Ibeyi: the French Cuban teenagers about to take the music world by storm

Teenage twins Naomi and Lisa-Kaindé Díaz are behind one of 2015’s most striking debut albums

 

There’s quite a sister act happening on the other end of this Skype call to Paris. French-Cuban twins Naomi and Lisa-Kaindé Díaz are smiling broadly at the camera and gabbing away about the music they make as Ibeyi.

Lisa-Kaindé is on the left-hand side of the screen and Naomi is on the right, but their voices soon blend into one. One sister begins a sentence, the other sister adds the middle before the first sister takes over to deliver the last word.

That natural empathy between them can also be found on their self-titled debut album. Ibeyi is a collection of vibrant, sensual and spiritual sounds and songs informed by the Yorùbá culture of Nigeria and Benin in west Africa.

The young Diaz twins first heard these traditional chants, sounds and prayers, originally brought to Cuba via slave ships, from their mother, who grew up singing them. When they added these ancient incantations to a modern blend of piano, blues, soul, percussion and electronica, a different sound was cast. It may be odd to hear such old, dusty sounds played and sung by two teenagers, but it’s clear this music has resonated deeply with the Díaz sisters.

“It was really important for us to have those Yorùbá sounds in our music,” says Lisa-Kaindé. “They are part of who we are, they are part of how we grew up, so it’s really natural for these prayers to be in the songs.

Yorùbá influence

“When we started composing, the Yorùbá influence was very natural so we just went with the flow. When we were growing up, it was obvious to us how important and unique the Yorùbá culture was and what it meant to us more than rock and pop.”

Then, there’s the not insignificant matter of how twins are regarded in Yorùbán culture. “Twins are really important in the Yorùbá villages because of mythology and legends,” says Lisa-Kaindé. “The are regarded as blessed and there are really elaborate rituals around them.”

Lisa-Kaindé points out that their use of Yorùbán traditions is a case of them using their own culture. “Some people might say that we are using Yorùbá to make money for ourselves, but that’s so not true. This is my heritage and it’s important for the two of us because we believe in it a lot.

Ibeyi: River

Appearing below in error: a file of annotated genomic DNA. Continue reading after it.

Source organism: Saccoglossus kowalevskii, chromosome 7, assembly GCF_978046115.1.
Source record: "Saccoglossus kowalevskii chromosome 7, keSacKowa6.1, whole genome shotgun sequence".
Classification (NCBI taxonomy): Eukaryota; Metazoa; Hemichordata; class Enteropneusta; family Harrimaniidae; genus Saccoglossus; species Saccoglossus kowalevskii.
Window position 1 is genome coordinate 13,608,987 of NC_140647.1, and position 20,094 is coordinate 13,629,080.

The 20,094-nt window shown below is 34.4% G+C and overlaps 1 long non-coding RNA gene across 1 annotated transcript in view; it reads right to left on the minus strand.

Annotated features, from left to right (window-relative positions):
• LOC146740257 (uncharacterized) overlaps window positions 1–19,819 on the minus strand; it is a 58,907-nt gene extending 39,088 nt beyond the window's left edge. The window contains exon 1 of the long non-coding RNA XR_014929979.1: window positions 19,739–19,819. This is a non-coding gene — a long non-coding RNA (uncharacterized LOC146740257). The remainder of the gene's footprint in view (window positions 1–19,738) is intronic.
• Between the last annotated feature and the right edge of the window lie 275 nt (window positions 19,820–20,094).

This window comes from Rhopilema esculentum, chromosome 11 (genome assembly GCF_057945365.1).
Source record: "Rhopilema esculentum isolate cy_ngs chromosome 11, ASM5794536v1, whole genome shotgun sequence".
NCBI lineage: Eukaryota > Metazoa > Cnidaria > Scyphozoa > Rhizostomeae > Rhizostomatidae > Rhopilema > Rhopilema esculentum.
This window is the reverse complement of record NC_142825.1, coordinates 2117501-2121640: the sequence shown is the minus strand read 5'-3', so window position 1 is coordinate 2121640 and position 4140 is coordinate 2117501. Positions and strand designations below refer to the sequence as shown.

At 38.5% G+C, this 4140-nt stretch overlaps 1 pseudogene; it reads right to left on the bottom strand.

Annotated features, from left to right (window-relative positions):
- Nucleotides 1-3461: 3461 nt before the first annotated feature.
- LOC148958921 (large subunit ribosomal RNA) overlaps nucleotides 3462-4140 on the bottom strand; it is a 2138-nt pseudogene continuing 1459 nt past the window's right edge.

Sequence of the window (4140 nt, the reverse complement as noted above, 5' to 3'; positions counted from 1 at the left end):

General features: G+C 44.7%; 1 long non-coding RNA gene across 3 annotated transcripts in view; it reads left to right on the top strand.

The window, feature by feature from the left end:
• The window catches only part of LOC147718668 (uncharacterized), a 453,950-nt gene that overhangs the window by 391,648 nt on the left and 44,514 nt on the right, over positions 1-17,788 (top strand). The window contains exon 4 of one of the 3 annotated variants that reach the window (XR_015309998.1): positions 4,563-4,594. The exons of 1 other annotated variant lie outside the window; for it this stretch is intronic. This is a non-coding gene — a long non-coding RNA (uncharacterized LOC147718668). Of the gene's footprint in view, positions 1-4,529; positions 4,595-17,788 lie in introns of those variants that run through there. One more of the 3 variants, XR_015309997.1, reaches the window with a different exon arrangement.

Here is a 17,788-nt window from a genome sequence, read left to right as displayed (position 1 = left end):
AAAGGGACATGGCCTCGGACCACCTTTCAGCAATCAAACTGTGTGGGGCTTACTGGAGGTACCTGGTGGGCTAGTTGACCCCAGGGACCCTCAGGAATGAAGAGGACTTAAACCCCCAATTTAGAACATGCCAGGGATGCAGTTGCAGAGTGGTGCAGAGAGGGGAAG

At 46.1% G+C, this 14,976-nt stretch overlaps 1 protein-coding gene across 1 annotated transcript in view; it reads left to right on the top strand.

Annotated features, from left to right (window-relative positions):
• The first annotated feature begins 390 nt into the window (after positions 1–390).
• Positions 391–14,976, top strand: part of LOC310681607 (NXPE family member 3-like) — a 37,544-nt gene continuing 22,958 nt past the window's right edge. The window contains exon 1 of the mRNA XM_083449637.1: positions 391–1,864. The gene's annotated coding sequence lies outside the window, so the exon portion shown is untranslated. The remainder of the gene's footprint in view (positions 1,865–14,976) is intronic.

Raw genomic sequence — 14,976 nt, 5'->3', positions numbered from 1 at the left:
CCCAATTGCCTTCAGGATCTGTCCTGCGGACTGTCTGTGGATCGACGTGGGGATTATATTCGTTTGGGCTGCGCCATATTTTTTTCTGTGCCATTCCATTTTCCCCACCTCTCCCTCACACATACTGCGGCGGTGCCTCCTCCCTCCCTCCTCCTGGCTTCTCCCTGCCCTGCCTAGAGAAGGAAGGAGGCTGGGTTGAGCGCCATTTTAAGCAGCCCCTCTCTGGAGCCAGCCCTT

“We are taking religious songs and putting them in our music which is spiritual. We are doing this because we love this music, we believe it is our identity, we feel that it’s our legacy and it’s a way to connect with our ancestors. It is a big part of us.”

Yorùbá culture is not the only trace from the past on the album, as their father’s Cuban heritage also played a part in their musical development. Their father was the percussionist Miguel “Angá” Díaz, who played with the Buena Vista Social Club. He died in 2006 and there’s a song Think of You on the album in his memory.

“We grew up in Paris, but we lived in Cuba for two years and then visited Cuba once a year on holidays,” says Naomi.

“It’s a very spiritual place and we could sense from an early age that there was something very special about Cuban culture. When we were in Dingle for Other Voices last year, we could feel something similar in how people reacted to music.”

Their father’s influence on their music was passive. “He never said to us that we had to do music or work with this,” says Lisa-Kaindé.

“He wanted us to do what we felt happiest with so there was no pressure from him.”

It’s clear that a lot of the influence behind Ibeyi the musicians came from their mother, Maya Dagnino, a French Venezuelan singer and musician who now manages the band.

“She was the one who encouraged me to write songs,” says Lisa-Kaindé. “With the songs on the album, some I wrote with my family. My mother wrote a lot of lyrics and my uncle wrote a lot too with me, so it’s like a family project.”

Traditional grooves

But perhaps the most fascinating part of Ibeyi’s set-up is the music that ebbs and flows through their songs. On the one hand, you have those centuries-old traditional grooves which are full of deep meaning and context and which anchor them to their family’s past.

On the other hand, though, the twins are teenagers who grew up in a modern city and thus have a keen understanding of how modern pop and electronic music work. Hearing them bring these two strands together is quite an experience.

To Naomi, this is totally natural and she seems surprised at how much people remark on this.

“It is who we are,” she says. “We’re not putting this on. You cannot have Ibeyi with having both of these sides. They’re what complete us.”

XL marks the spot A label with a rep

Ibeyi’s debut album is released on XL, Richard Russell’s always interesting London-based imprint. What’s notable about XL is that it has the good luck to be home to both commercial successes (come on down Adele and bring your third album with you), and critical darlings (the world continues to wait for Jai Paul’s debut album proper).

The label’s reputation can be seen via releases by The Prodigy, Basement Jaxx, The XX, The Horrors, Vampire Weekend, Jungle, FKA Twigs and M.I.A. among others. It’s also the label responsible for late career renaissances from Gil Scott-Heron and Bobby Womack.

Ibeyi are not the only newbies on the XL roster for this year. There’s also Haiti-born, Montreal-raised producer Kaytranada, Las Vegas future pop maestro Shamir, singer-songwriter Lapsley and Diagonal Records’ founder Powell. XL have also just signed East India Youth, whose second album Culture of Volume is set for release in April.

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